Faster, cheaper MRIs a new breast-screening option from Hong Kong start-up
Galen MRI Systems’ machine is optimised for scanning Asian women’s breasts, cuts scanning time from an hour to 15 minutes and saves 70 per cent on cost; hospitals and clinics can use it once regulatory approvals are complete
Women worried about the discomfort of having a mammogram, or the high cost of magnetic resonance imaging (MRI) screening, may soon have another way of checking their breast health.
Galen MRI Systems recently debuted its EMMA machine, designed for quicker scans using a technology tailored for Asian women who tend to have denser breasts, at Hong Kong Science Park.
Professor David Tse, Stelux Professor of Marketing at the University of Hong Kong, is co-founder and director of this Hong Kong start-up. He says mammograms cost HK$2,500 to $3,000 (US$320-$380), while MRI scans, which offer clearer and more reliable images, cost about HK$10,000; these are often used to scan women with a high risk of breast cancer.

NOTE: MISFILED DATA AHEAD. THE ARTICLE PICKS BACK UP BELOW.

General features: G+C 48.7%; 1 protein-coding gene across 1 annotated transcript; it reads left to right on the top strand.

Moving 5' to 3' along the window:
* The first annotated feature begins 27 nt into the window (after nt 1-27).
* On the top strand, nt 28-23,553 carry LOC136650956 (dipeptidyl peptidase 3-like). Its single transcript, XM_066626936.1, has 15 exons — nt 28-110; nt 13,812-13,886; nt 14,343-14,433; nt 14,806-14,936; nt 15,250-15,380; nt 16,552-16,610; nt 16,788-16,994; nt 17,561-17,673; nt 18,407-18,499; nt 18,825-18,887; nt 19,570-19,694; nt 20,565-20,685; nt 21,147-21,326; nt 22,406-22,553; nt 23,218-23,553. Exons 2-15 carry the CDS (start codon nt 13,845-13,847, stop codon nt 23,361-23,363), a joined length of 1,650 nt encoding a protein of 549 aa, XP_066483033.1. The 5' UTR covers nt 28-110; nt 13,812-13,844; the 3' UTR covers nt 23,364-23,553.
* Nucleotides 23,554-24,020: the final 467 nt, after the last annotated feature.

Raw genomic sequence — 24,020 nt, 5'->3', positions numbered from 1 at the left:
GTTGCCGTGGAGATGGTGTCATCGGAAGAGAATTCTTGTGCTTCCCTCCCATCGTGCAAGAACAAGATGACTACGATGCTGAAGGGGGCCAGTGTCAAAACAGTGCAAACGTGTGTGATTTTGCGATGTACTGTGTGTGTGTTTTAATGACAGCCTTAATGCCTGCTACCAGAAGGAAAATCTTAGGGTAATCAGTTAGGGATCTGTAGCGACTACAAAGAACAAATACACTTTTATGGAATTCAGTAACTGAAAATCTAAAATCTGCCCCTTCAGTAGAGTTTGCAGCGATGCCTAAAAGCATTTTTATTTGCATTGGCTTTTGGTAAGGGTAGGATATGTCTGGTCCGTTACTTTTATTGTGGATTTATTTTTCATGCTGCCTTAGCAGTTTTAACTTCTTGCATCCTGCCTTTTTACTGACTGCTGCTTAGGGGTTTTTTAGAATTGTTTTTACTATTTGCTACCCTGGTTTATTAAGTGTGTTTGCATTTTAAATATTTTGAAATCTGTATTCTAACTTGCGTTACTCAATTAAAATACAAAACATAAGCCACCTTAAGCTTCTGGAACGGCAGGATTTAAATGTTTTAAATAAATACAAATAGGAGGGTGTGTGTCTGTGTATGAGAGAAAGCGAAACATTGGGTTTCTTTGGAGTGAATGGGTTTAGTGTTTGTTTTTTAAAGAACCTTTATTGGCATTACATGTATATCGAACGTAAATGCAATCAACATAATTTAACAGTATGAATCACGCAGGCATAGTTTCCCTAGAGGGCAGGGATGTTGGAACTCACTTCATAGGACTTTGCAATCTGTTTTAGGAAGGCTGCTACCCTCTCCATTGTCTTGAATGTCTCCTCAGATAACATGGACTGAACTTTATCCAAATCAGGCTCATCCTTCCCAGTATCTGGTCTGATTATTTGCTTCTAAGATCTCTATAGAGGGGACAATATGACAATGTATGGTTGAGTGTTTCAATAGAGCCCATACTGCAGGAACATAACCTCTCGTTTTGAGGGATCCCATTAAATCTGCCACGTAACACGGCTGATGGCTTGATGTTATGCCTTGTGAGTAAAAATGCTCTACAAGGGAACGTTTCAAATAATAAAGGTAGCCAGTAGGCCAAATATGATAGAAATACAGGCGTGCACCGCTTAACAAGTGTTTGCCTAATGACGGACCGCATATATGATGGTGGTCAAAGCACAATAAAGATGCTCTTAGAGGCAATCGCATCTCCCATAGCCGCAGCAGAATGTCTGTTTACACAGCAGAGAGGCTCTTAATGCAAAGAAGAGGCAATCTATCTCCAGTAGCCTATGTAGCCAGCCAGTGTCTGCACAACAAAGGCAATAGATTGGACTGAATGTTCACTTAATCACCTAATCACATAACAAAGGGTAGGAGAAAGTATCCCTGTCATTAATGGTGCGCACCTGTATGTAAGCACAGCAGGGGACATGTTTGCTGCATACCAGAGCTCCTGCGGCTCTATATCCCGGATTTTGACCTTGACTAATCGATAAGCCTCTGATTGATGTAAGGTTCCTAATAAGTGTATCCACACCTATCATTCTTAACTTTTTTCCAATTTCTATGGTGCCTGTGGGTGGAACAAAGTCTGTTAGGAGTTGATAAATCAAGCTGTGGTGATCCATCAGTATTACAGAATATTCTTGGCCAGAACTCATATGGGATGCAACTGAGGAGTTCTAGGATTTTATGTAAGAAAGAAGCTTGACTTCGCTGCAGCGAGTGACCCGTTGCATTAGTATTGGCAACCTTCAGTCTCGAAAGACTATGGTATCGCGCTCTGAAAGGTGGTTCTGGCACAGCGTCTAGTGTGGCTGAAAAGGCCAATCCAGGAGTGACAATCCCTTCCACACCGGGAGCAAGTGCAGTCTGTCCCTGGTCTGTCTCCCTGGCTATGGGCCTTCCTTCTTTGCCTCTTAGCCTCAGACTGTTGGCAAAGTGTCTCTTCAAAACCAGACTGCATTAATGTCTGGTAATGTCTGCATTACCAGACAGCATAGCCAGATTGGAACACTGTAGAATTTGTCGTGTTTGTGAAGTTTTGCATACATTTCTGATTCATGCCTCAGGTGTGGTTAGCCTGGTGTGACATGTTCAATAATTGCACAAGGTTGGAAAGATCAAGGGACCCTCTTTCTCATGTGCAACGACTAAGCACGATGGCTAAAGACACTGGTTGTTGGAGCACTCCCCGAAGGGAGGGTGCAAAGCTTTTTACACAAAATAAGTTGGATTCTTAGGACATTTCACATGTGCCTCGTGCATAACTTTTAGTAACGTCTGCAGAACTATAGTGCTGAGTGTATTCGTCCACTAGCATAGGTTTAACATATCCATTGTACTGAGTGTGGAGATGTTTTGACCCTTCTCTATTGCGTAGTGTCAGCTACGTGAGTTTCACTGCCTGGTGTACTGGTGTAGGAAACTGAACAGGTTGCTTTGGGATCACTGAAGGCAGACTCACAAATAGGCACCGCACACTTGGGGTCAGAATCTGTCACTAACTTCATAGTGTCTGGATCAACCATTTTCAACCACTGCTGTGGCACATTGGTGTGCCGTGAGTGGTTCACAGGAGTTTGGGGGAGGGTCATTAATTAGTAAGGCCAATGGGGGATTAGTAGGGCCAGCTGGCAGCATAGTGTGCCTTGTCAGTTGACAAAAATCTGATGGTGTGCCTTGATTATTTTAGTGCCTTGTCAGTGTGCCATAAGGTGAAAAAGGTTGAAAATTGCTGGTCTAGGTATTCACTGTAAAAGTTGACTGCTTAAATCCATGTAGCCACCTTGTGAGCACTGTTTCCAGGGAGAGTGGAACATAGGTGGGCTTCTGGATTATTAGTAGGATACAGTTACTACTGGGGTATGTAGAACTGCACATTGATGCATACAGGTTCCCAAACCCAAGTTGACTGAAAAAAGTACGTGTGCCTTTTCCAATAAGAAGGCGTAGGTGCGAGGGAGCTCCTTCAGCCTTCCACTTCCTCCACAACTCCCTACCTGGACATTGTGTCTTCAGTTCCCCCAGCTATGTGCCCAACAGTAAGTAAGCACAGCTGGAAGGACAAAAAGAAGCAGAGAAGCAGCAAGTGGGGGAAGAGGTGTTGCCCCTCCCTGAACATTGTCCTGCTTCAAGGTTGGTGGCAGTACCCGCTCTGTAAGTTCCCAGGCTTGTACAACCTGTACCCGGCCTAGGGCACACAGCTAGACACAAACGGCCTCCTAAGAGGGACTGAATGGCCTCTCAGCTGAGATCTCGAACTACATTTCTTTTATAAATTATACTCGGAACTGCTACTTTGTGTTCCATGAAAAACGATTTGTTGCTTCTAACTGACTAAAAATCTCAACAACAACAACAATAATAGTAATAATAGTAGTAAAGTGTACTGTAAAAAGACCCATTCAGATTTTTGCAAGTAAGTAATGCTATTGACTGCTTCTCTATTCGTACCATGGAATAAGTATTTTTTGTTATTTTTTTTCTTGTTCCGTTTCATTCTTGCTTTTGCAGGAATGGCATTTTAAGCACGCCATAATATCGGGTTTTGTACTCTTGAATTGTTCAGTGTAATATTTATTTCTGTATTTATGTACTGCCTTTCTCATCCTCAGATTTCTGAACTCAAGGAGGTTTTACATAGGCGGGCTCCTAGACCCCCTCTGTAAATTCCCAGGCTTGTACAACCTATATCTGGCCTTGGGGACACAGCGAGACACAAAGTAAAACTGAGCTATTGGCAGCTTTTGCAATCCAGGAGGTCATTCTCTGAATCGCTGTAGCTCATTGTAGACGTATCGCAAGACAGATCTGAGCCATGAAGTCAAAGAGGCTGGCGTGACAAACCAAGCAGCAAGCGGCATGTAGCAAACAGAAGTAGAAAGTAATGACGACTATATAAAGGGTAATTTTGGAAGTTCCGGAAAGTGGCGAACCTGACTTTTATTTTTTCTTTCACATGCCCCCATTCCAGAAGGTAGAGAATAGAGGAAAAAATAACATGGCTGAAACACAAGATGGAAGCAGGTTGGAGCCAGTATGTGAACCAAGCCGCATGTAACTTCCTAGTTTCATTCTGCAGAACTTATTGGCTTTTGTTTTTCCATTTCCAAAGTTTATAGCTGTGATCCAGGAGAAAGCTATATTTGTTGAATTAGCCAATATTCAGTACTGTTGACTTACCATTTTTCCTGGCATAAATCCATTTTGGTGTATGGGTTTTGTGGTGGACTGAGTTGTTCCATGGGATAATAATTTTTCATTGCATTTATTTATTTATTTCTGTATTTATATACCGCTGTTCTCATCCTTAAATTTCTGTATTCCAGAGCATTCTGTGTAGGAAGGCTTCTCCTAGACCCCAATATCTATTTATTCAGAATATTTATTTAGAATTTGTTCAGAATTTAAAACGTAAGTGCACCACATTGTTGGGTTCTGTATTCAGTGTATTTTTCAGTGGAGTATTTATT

“It takes almost an hour to scan, which means every day you only have eight patients, or a capacity of only eight to 10 patients,” Tse says, explaining the high cost of MRIs.
Thanks to advances in imaging technology, and breakthroughs by Dr Christopher Comstock of Memorial Sloan Kettering Cancer Centre in New York, the start-up produced a machine that drastically reduces the time it takes for a breast scan, and thus the cost. The EMMA machine take 15 minutes, and each scan costs about HK$3,000, Tse says.
Tse says Comstock received a grant from the US National Institutes of Health to produce a better, faster scanning procedure. His research culminated in the imaging protocol technology that is used in the EMMA system.
Most MRI systems for breast scans are not designed for smaller Asian physiques, and particularly for women whose breast tissue is denser than normal. Most use a single, standard-sized coil to generate images. That coil may not fit Asian women, which can make the scan less reliable, Tse says.
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EMMA machines have three coils – small, medium and large. This should result in higher-resolution scans that permit more precise diagnoses. EMMA’s MRI technology does not use ionising radiation or X-rays, so is considered a safer option.
The machine has passed medical device safety tests in Hong Kong, and the company is applying for approvals from the US Food and Drug Administration, China’s Food and Drug Administration and for CE marking in Europe. The approvals are expected by July, when EMMA may start to find its way into clinics and hospitals in Hong Kong.